Little baby brother, I know
I'll never let your memory go
Still I feel like I should say
Christmas might be difficult but I think that
everyone will be OK.
Just look at what you've done.
~ Paul Sykes
Breakfast: Raisin Bran
A Lion in Winter
NEW YORK, NEW YORK--THAT WONDERFUL TOWN
19 May 2004
My right leg has this terrible looking discoloration. It's red and somewhat swollen appearing and the flesh has a pulpy feel. There doesnt seem to be anything that can be done about it, according to the doctor. I remember distinctly when it happened.
We were in New York. We had gone there with my friend Barb to see a concert by Jose Carreras at Carnegie Hall. Im not a huge fan of Carreras, but Barb is, and the idea of going to Carnegie Hall, the site of Judy Garlands biggest triumph, was really exciting. We had no way of knowing that when the trip ended, life would never be the same again.
The concert was lovely. We were seated with a large group from the Jose Carreras fan club (Barb is a member) and so were in the fourth row of the sold-out house. There were so many people that they seated some on the stage and I was impressed that midway through the concert. Carreras turned his back to the house and sang two songs to the people who had been watching his back for the whole concert. As he took his bow at the end of the concert, I had to snap a photo.
Afterwards we stood in line with our programs to go backstage and get an autograph. He was very gracious and it topped off a very nice experience.
The next day, my friend Ron took us on a tour of the financial district. We got to see the Stock Market in action, walked through Wall Street and stood on top of one of the towers of the World Trade Center, marveling at the beautiful view from this high point.
The next day we went with a couple of CompuServe friends to breakfast at a NY deli...
...and then Audrey went back to her apartment while Ken took us on a tour of Greenwich Village. It was while walking through the Village that I was deep in conversation with Ken and, since I am such a graceful person, didnt see a big concrete pillar coming up and ran smack into it. I just managed to hit my leg wrong and I literally saw stars. But I was too embarrassed by doing it to let people know just how painful it was, and I continued on, trying to ignore the pain, while Ken finished our tour.
That night Ron was throwing a party for us. Ron is also a CompuServe friend and there was to be a gathering of all of the other CompuServe people I "knew" in New York, but had never met.
We arrived at the party early. He had gone all out and had a veritable gourmet smorgasbord of foods to eat, a fully stocked bar, and we were all happily awaiting the arrival of the first guests, when the telephone rang.
"Dont call, just come!" Ron sang out as he went to the back of the apartment to answer the phone.
He was back in a few minutes and pointed to Walt and said "You. Telephone."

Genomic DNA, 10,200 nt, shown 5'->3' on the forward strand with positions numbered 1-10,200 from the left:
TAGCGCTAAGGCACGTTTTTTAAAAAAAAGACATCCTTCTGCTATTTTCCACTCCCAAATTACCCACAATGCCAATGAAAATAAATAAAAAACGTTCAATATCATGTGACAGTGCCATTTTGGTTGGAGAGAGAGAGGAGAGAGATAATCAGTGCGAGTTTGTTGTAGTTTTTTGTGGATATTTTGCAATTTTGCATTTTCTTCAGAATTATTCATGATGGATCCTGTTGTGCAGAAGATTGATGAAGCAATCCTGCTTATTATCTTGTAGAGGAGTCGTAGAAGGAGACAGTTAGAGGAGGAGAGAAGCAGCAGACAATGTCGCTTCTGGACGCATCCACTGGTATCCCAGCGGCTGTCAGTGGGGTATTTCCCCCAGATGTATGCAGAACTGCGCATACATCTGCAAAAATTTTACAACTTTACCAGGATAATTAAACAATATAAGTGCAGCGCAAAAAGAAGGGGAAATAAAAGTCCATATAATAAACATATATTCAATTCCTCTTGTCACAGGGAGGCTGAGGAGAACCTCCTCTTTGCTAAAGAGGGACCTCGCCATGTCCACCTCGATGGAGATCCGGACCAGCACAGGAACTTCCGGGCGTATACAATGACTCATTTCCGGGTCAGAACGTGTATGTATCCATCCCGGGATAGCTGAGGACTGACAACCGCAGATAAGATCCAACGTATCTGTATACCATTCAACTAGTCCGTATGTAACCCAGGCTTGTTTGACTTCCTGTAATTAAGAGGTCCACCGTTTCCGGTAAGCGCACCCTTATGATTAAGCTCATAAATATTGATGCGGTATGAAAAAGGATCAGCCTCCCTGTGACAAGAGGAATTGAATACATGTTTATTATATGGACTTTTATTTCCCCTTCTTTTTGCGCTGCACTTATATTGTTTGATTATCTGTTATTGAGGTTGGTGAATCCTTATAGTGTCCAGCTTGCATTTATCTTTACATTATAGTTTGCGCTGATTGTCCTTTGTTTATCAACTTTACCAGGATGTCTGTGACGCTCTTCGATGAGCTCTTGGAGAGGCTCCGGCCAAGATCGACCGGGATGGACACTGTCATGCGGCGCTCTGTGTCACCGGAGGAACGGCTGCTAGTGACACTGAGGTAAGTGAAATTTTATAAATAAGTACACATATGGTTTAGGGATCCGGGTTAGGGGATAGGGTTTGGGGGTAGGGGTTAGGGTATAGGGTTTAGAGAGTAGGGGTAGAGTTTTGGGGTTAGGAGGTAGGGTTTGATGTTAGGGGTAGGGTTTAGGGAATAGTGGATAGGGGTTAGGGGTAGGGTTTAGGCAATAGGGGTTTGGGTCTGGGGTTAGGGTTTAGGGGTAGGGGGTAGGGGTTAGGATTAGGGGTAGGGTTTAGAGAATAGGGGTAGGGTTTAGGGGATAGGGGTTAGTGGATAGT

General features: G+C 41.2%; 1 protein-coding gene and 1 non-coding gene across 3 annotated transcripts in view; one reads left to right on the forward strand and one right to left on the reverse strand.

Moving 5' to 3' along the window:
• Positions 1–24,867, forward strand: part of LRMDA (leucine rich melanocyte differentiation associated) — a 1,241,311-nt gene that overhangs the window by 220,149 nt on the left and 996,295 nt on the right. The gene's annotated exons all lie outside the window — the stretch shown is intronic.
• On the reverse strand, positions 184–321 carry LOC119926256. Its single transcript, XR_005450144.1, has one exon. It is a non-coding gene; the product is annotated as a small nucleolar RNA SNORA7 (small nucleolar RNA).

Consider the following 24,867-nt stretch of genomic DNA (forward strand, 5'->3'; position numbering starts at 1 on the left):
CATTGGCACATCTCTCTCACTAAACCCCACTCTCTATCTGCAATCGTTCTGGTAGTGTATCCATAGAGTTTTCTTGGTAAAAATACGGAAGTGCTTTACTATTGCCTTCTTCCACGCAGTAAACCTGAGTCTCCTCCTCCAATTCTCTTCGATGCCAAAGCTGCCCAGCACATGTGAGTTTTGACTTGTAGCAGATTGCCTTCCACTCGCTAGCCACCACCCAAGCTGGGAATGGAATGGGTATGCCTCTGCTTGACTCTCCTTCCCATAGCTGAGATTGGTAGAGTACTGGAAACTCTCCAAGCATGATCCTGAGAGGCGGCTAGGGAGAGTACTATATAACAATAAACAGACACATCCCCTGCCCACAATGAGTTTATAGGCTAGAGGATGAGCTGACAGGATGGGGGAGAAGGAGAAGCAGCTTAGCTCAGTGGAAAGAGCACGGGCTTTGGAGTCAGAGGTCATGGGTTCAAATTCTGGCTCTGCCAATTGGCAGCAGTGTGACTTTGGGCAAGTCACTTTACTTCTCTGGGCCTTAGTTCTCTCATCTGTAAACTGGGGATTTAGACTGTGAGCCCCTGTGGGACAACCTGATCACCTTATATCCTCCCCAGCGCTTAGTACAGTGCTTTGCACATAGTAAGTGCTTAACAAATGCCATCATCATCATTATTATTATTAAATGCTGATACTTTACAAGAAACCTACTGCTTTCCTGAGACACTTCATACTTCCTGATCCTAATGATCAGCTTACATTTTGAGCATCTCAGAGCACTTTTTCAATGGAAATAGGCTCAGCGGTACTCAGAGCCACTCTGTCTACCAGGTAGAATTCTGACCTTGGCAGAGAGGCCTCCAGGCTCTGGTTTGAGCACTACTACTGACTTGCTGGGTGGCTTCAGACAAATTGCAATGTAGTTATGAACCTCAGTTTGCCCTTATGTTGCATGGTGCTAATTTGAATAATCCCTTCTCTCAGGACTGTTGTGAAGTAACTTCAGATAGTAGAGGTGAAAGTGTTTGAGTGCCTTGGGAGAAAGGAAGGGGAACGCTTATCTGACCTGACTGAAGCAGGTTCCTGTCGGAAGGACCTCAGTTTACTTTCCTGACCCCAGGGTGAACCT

Who would call Walt here?
Ron left Walt in the bedroom talking on the phone and came back into the living room.
"Whos on the phone?" I asked.
"Its Ned," he said.
"Whats wrong?" I asked
"I cant tell you," he said.
He couldnt bring himself to break the news to me, but I finally told him he was scaring me and demanded he tell me what was happening.
"Theres been an accident," he said, through tears. "Its David.."
He paused for a minute, then burst into tears. "Hes not going to make it."
I couldnt believe what I was hearing. The next hours are a blur. As we were in the back of the house, talking to Ned, to Tom, to Jeri, to my mother, talking to the doctor, and the head of the transplant team, when I said I wanted his organs donated, Rons doorbell kept ringing with the arrival of happy party-goers, each of whom had to be informed of the drama that was taking place at the back of the apartment. I remember being hugged by lots of friends Id never met before. Ron was on the phone making arrangements to change our flight home to an earlier time and then got us into a cab to send us back to our hotel.
Barb was waiting at the hotel when we arrived and we cried together.
I talked with the transplant team at San Francisco General Hospital and gave official permission to donate Davids organs. Then there was the call, a short time later, to let us know that David was gone.
We tried to sleep until time to pick up the limo Ron had arranged for us and go to the airport. I remember sitting in the dark because I couldnt sleep and starting to cry. Barb, in the next room heard me and came in to hold me as the reality of what had just happened began to sink in. Walt got up as well and the three of us sat there, in the dark, holding each other and crying.
At the crack of dawn, we were at the airport waiting for our plane. The injury on my leg was very painful, but I couldnt be bothered with it. It was a physical manifestation of the pain I was feeling inside.
Tom and Jeri were at the airport to pick us up. We ran into their arms and stood there sobbing on each others shoulders.
Over the next days, weeks, and months we were surrounded by a cloud of grief. I had no time to worry about the fact that the pain in my leg was still there and that there was terrible discoloration.
The pain in my leg has long since gone, the pain of losing David has softened. But the discoloration that remains in my leg as a result of my accident will always be there, just like the little black spot in my heart that will always be the pain of losing David.